Our man Richard Cann has brought his regular feature ‘The Week at United’ to our blog! If you’re not already following him, you can do so here.
Wayne Rooney has had to overcome many challenges in his life. The first, David Seaman, didn’t phase him, and so after entering the fray for his debut as a 16 year old against the mighty Arsenal he thunder-twatted a 25-yard winner into the top corner. Simples. Having established his position in the Everton first team after a string of magnificent performances and goals, Rooney was a tabloid victim for the first time, being outed as having visited a brothel on Merseyside where he reportedly, “had sex with a forty-eight year old grandmother in a rubber catsuit and a mother-of-six dressed as a cowgirl.” The then eighteen year old was said to have, “brazenly signed autographs for other punters at the vice den while waiting his turn”. Colleen was said to have been ‘devastated’. Wayne took it like a man banged to rights though, admitted his folly and got the hell out of Everton as soon as his short little legs would carry him, rocking up at Manchester United for over £27m and escaping the relentless ripping he’d have faced in his boyhood club’s changing room. Cunning.
Rooney then faced the pressure of being a child prodigy at one of the biggest clubs in the world, whilst also dealing with being touted as one of the greatest English talents of all time. He went to Euro 2004 and excelled before nonchalantly scoring a hat trick on his United debut. At 18. As you do. They were the first of his 250 at the club, where he has won five Premier League titles, an FA Cup, the Champions League and the World Club Cup, becoming a leader of the team, but also accepting a selfless role as a water carrier for Cristiano Ronaldo. He has scored some remarkable, unforgettable and vitally important goals, a big game player for his club, becoming one of its most influential and important ever players.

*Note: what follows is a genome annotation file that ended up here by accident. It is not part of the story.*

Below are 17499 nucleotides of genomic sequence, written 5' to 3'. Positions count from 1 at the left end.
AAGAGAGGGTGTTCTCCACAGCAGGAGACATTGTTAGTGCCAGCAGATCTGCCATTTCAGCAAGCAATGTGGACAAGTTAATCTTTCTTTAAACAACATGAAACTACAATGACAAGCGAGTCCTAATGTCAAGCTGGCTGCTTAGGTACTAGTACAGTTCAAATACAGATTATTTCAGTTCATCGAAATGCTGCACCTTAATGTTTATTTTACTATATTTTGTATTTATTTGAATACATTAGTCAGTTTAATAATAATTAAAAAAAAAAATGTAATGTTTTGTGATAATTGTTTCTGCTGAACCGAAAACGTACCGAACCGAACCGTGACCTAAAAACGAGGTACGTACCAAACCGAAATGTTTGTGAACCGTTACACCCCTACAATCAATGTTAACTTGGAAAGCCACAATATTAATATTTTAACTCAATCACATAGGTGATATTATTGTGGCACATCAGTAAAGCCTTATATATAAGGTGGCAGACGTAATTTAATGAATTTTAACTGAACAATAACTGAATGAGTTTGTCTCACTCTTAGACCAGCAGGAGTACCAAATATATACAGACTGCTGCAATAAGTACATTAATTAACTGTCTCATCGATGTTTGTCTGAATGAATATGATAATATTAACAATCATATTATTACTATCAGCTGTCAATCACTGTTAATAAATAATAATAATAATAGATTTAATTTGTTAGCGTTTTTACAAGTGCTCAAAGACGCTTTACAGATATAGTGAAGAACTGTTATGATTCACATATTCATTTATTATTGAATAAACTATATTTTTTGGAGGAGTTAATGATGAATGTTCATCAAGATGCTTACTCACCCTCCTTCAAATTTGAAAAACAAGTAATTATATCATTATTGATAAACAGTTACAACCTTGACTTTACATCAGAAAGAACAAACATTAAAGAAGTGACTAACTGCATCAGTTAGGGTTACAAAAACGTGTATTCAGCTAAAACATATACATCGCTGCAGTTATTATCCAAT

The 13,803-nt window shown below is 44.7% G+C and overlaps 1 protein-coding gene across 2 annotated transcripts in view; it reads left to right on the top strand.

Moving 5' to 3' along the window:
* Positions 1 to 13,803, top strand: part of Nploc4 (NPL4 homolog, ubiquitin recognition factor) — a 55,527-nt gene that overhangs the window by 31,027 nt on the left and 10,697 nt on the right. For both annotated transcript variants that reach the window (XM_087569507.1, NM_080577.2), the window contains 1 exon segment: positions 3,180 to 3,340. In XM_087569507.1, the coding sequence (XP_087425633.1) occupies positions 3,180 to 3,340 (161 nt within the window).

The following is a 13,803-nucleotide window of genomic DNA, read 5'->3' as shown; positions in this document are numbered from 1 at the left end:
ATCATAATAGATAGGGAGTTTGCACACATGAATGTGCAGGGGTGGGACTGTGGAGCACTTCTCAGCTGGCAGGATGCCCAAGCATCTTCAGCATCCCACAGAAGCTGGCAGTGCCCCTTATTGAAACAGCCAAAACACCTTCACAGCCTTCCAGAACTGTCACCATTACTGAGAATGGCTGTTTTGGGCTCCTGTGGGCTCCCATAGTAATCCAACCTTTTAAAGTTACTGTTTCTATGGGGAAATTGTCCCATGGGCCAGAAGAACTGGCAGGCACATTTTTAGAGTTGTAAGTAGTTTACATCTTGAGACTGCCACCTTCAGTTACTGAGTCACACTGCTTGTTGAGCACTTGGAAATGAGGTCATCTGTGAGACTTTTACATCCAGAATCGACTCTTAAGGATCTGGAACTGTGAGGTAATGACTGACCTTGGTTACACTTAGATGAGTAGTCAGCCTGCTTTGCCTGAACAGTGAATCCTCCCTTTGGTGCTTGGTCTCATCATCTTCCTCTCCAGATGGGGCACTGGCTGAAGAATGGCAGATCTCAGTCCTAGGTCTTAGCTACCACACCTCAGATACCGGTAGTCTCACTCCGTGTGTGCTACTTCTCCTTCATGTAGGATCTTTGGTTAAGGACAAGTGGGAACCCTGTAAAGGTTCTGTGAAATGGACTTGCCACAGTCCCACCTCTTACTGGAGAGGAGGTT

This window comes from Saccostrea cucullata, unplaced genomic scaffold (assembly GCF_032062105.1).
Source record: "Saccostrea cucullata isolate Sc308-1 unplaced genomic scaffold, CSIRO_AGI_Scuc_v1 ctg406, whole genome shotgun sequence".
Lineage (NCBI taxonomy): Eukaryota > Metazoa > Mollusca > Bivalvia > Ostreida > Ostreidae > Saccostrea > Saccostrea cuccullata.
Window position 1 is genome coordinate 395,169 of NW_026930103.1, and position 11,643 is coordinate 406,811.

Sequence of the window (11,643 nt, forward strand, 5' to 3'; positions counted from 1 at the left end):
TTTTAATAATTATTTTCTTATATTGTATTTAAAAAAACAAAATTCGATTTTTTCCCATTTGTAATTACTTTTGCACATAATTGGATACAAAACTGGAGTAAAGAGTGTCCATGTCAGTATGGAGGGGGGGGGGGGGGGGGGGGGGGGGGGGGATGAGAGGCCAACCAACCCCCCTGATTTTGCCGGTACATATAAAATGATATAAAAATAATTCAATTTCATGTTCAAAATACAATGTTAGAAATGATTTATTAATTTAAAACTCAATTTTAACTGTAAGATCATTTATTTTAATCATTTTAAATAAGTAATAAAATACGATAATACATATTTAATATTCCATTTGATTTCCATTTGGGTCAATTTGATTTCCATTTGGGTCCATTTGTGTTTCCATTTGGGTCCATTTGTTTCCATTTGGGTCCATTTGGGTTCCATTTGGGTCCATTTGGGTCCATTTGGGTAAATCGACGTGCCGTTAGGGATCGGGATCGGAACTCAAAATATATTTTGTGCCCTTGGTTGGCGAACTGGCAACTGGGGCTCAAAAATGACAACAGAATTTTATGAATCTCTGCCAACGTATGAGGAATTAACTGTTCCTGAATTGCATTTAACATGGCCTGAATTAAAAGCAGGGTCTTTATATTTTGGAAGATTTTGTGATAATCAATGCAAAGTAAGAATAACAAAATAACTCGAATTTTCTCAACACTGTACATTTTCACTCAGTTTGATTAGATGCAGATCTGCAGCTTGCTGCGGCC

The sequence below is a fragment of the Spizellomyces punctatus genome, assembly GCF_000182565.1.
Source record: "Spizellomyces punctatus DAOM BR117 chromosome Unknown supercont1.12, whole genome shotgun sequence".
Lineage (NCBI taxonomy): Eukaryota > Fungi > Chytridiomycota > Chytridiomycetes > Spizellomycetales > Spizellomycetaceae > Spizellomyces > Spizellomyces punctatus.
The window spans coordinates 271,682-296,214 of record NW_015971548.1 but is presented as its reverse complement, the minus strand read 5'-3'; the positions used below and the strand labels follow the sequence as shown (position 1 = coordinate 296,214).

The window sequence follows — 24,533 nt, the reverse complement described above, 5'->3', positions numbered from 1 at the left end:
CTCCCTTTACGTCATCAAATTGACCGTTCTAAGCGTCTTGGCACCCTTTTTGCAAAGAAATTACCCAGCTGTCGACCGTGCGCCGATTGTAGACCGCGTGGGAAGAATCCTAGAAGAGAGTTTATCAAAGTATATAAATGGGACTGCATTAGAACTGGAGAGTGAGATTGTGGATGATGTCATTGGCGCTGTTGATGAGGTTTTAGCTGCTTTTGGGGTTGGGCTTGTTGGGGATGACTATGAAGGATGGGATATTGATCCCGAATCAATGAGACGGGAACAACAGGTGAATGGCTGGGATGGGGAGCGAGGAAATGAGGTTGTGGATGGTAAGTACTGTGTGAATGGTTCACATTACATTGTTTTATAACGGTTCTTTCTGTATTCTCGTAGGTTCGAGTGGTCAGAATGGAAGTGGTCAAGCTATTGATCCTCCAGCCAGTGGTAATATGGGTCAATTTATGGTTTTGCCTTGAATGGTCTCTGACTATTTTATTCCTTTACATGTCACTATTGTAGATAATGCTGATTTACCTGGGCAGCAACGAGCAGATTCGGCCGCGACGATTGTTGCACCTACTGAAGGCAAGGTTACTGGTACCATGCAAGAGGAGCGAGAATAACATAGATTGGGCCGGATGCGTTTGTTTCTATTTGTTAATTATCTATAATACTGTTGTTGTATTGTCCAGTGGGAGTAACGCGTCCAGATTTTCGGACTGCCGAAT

Rooney overcame another sex scandal, again involving prostitutes, after which Colleen was said to have thrown her wedding ring into a squirrel sanctuary. Wayne is alleged to have jumped in and searched until it was found, and he won back the girl, no doubt with his charisma and sparkling wit.
In his mid-twenties Rooney’s physical attributes began to fail him, as did his hair. After facing up to a dressing room in the aftermath of having copulated with someone’s granny, walking in to face Scholes, Giggs and Co with an artificially implanted thatch must have seemed like child’s play. Not so simple will have been facing Sir Alex in 2010 and telling him that he wanted away. As shit-filled balloons go that must have been a heavy one. Rooney supposedly questioned the ambitions of the club under the ginger gnomes (as did we all) and flirted with City. Eventually he relented and signed a huge new contract. A portion of United’s fan base could not forgive him for his treachery, even when the likes of Steven Gerrard and John Terry did the same and faced little criticism. The year before, after three years of playing the club off against Real Madrid and calling himself a ‘slave’, Cristiano Ronaldo got his move to Spain and remained a hero. Weird.